Authentic voices are plentiful in Joshua Longhurst’s short film Cherry Season., News
Authentic voices are plentiful in Joshua Longhurst’s short film Cherry Season., News

Authentic voices are plentiful in Joshua Longhurst’s short film Cherry Season.

Cherry Season delves into the experiences of LGBTQIA communities living in regional NSW and was a recipient of Create NSW’s 2018 Generator: Emerging Filmmakers Fund (GEFF). Ahead of its screening at this years’ Queer Screen Mardi Gras Film Festival, Joshua shared what inspired him to tell this story.


How does it feel to have your film in Queer Screen Mardi Gras Film Festival 2019?

It’s an incredible opportunity to screen at Queer Screen Mardi Gras Film Festival alongside some of the best LGBTQIA films in the country. It’s an exciting festival with many opportunities to network with other filmmakers and enjoy the inclusivity the festival promotes.

The significance of this film festival is huge, it is an opportunity for LGBTQIA filmmakers to have their voices heard and encourage more people to create LGBTQIA content. This festival is supported by many major partners and it is great to see such strong support for LGBTQIA films and the stories we are telling.


Cherry Season explores many complex themes – sexuality, identity, conformity, conflicting notions of isolation, responsibility – presenting a unique perspective on LGBTQIA issues in regional communities. Tell us about your idea?

When Tim Spencer (Cherry Season’s writer) and I first spoke about this story, we felt it was important to explore LGBTQIA stories that weren’t a first-hand recount of our own experiences as people who identify as gay men. However, there are elements of this story that are deeply personal to me. Rosie Braye (Cherry Season’s producer) and I thank Tim for pushing the story to a place that explored these complex themes and allowed me to translate them to the screen. I am deeply passionate about presenting the unique perspectives of our experiences and the experiences that our community often faces. I have been given a platform to do this and push myself as a filmmaker through this opportunity with Create NSW.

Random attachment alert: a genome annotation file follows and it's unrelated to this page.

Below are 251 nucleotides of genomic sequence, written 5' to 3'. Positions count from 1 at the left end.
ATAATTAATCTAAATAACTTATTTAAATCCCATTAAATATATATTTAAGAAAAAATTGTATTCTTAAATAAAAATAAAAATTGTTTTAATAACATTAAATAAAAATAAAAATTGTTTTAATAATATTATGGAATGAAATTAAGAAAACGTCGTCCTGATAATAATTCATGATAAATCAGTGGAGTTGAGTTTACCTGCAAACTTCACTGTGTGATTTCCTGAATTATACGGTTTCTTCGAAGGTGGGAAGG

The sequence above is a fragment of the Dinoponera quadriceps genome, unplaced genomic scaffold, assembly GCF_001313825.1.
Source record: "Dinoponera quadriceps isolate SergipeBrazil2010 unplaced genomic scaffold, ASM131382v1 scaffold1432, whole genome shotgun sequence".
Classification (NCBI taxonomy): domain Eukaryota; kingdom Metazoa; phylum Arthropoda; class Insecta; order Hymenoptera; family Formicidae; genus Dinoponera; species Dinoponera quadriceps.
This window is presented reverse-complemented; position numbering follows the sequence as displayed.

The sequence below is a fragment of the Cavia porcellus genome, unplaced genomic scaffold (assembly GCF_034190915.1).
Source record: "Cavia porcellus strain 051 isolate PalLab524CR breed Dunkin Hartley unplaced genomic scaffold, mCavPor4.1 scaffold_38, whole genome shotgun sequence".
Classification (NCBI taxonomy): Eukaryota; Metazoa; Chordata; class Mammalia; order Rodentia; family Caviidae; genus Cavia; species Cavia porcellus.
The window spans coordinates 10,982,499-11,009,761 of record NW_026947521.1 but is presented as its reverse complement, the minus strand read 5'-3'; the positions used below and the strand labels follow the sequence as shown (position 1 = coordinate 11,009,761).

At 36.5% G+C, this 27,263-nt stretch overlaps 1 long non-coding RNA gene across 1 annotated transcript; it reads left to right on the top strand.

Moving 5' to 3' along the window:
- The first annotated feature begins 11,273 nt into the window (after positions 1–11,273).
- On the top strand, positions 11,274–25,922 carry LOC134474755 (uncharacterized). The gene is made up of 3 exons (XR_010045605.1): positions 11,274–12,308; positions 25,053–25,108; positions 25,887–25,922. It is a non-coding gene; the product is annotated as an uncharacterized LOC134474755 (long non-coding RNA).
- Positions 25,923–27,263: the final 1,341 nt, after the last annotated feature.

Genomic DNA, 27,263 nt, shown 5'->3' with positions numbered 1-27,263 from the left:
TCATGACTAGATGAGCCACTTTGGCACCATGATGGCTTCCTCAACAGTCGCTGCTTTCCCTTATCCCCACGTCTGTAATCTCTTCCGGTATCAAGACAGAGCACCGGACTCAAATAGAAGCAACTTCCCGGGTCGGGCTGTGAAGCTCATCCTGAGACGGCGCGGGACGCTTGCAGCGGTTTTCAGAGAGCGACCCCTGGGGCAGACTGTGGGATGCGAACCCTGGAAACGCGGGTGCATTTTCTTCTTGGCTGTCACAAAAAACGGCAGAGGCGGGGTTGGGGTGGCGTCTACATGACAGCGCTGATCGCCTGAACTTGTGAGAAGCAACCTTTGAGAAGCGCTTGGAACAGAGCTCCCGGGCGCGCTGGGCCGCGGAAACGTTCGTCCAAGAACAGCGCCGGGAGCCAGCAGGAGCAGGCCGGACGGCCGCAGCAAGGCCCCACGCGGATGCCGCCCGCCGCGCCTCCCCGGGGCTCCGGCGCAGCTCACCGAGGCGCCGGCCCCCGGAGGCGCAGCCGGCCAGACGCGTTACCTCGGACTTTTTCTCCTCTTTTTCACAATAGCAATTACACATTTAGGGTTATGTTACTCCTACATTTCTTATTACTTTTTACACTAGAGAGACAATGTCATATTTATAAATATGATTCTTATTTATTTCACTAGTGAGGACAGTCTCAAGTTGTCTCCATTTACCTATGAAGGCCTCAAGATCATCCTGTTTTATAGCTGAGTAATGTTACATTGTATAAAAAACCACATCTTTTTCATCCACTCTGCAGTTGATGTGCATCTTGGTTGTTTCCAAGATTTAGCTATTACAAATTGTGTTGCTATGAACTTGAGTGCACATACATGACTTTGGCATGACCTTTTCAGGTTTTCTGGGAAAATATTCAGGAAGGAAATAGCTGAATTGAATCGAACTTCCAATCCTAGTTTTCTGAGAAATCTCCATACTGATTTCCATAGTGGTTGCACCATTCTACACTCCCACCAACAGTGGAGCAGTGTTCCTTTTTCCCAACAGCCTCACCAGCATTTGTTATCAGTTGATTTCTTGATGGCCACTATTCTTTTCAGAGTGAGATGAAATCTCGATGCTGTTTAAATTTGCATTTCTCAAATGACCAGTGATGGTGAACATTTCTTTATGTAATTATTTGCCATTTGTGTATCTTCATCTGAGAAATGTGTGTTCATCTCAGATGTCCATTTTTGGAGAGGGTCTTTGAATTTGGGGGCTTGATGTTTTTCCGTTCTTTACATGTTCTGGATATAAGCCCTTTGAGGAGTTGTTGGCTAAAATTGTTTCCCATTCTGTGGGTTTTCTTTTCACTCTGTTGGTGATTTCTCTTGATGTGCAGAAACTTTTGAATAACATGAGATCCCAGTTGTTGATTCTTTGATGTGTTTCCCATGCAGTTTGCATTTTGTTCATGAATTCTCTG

The film was shot in your hometown of Young. Can you tell us how yourself and production designer Jean-Pierre Yomona worked together to portray the unique identity of Young?

I loved working with JP (Jean-Pierre). He is dedicated to presenting the authenticity of a place. Emma Paine (Cherry Season’s cinematographer) and I had visited Young on a recce to seek out locations that would work best for each moment. JP and I were really collaborative. JP wasn’t going to see any of the locations or the actors until we arrived in Young, so we had a lot of trust in each other and an ability to work quickly when a challenge arose. Bringing the crew to Young a day before the shoot gave JP and I the opportunity to find ways to make what we had work. When working with a low budget, it’s invaluable to have a team that can really collaborate and be creative with what is available. Once in Young, JP found a Vinnies and purchased a lot of the costumes for the characters. So, in this, it was authentic.


Cherry Season was one of a few projects successful in its application to Create NSW’s 2018 Generator: Emerging Filmmakers Fund (GEFF). What would you say to filmmakers thinking of applying to Generator in 2019?

Apply! I wish I had done it sooner. The team at Create NSW surrounded us with a strong team of Executive Producers and broadcaster support that you don’t often get when making short films. I’d say find people who genuinely resonate with the story and the project you want to make and find a producer who will talk to anyone to make a deal happen. Also, go shoot in regional NSW! We had such great support in Young from a lot of individuals and businesses who were excited to be a part of the filmmaking process.


Has Generator: Emerging Filmmakers Fund contributed to your screen career?

Absolutely, this experience has given me, our company, Wintergarden Pictures, and my co-creators, Tim Spencer and Rosie Braye, the foundations to continue to develop as filmmakers and to explore new opportunities to build a sustainable career. We’ve since received development funding from Screen Australia for our online series Ding Dong I’m Gay and we’re exploring opportunities to expand Cherry Season into a longer project. The masterclass that is GEFF really helped solidify our capabilities as filmmakers.


Queer Screen Mardi Gras Film Festival | 13 - 28 February 2019

Cherry Season will be screening at Queer Screen Mardi Gras Film Festival 2019 in the My Queer Career Program. Tickets available here:

Generator: Emerging Filmmakers Fund (GEFF)

More information on GEFF can be found here:


Image 1: Cherry Season behind-the-scenes with Yassica Switakowski and Travis Jeffery with director Joshua Longhurst. Photo: Stuart Steenbergen.

Image 2: Cherry Season behind-the-scenes with director Joshua Longhurst. Photo: Stuart Steenbergen.

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